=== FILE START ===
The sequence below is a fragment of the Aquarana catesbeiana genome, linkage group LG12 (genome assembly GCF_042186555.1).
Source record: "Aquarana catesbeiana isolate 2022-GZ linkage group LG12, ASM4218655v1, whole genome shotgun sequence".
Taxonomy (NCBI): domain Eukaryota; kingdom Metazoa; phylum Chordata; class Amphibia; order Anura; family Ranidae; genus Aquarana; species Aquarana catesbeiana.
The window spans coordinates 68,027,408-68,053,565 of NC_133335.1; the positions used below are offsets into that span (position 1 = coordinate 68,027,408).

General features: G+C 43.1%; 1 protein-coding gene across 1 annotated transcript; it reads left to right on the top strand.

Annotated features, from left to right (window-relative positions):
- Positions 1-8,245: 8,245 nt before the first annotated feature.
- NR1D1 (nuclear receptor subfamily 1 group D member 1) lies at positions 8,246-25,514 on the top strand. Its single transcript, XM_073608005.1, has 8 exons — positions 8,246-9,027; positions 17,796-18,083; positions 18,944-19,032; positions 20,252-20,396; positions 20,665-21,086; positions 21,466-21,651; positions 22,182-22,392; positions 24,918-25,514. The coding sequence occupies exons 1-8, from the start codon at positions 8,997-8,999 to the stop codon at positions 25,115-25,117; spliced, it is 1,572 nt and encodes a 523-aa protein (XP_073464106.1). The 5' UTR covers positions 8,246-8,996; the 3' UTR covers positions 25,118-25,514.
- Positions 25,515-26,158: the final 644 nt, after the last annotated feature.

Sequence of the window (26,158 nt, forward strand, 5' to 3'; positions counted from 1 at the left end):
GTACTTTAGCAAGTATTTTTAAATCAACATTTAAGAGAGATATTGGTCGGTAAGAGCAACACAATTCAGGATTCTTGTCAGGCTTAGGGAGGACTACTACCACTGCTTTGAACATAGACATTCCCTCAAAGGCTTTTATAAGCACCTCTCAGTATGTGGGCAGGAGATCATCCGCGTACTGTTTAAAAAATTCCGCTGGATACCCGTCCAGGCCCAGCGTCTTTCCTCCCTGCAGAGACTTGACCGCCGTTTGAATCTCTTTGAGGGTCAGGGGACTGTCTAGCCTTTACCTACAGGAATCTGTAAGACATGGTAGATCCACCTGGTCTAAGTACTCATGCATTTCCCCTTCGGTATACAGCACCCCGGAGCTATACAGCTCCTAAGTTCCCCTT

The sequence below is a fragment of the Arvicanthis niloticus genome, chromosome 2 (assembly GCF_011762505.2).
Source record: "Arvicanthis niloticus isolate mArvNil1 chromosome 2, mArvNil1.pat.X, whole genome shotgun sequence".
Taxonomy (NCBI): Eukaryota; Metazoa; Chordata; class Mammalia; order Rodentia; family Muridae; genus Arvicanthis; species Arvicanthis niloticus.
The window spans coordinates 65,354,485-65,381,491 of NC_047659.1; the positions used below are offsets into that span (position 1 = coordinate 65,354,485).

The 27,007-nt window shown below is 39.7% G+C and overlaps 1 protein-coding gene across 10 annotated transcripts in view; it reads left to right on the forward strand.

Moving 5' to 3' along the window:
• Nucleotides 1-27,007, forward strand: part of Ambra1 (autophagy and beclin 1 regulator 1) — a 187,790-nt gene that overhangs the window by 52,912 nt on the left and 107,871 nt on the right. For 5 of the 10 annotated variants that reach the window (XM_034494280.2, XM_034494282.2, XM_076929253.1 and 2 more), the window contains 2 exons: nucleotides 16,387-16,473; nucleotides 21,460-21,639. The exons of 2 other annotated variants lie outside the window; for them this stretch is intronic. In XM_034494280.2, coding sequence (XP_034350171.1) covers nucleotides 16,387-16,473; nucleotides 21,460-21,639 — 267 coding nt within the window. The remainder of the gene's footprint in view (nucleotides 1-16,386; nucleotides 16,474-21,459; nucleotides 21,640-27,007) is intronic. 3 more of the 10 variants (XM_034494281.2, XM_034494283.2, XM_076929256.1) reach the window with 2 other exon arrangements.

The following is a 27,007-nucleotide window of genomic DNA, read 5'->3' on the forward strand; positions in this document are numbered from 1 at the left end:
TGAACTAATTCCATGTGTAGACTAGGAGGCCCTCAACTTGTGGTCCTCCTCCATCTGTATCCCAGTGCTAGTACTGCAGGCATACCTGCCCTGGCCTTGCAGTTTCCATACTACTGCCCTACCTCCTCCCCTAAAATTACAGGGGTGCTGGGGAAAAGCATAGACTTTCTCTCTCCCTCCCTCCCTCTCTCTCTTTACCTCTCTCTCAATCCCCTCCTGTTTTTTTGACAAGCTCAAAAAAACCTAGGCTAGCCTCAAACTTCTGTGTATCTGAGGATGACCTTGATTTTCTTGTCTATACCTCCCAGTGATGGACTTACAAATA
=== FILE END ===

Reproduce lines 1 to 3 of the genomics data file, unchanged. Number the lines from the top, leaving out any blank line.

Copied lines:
The sequence below is a fragment of the Aquarana catesbeiana genome, linkage group LG12 (genome assembly GCF_042186555.1).
Source record: "Aquarana catesbeiana isolate 2022-GZ linkage group LG12, ASM4218655v1, whole genome shotgun sequence".
Taxonomy (NCBI): domain Eukaryota; kingdom Metazoa; phylum Chordata; class Amphibia; order Anura; family Ranidae; genus Aquarana; species Aquarana catesbeiana.